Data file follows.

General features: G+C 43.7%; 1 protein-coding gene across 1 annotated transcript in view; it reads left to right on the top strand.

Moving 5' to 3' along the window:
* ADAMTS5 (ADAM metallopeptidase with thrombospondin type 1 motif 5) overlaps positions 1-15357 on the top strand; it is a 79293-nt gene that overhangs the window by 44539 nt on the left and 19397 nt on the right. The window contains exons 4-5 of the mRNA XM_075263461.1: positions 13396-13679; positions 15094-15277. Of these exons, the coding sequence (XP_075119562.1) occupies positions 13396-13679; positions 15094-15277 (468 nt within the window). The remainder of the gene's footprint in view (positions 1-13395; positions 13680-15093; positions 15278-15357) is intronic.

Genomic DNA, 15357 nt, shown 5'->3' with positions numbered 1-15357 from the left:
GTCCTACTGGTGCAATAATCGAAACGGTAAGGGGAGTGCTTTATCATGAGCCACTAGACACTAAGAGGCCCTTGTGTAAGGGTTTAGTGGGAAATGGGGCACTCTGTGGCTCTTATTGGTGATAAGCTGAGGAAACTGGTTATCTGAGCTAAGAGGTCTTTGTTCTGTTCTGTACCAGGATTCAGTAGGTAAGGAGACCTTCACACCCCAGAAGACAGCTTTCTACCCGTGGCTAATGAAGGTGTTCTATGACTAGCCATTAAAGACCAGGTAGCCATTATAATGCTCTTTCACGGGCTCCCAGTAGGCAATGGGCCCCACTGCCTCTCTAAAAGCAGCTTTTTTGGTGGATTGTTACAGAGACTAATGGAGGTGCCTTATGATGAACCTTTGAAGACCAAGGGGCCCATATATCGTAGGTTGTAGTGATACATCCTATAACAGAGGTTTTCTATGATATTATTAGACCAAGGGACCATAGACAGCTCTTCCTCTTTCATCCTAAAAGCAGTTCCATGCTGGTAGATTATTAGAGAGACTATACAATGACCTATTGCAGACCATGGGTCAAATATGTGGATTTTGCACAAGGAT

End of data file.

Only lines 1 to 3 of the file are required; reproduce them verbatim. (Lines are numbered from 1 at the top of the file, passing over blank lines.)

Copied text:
General features: G+C 43.7%; 1 protein-coding gene across 1 annotated transcript in view; it reads left to right on the top strand.

Moving 5' to 3' along the window:
* ADAMTS5 (ADAM metallopeptidase with thrombospondin type 1 motif 5) overlaps positions 1-15357 on the top strand; it is a 79293-nt gene that overhangs the window by 44539 nt on the left and 19397 nt on the right. The window contains exons 4-5 of the mRNA XM_075263461.1: positions 13396-13679; positions 15094-15277. Of these exons, the coding sequence (XP_075119562.1) occupies positions 13396-13679; positions 15094-15277 (468 nt within the window). The remainder of the gene's footprint in view (positions 1-13395; positions 13680-15093; positions 15278-15357) is intronic.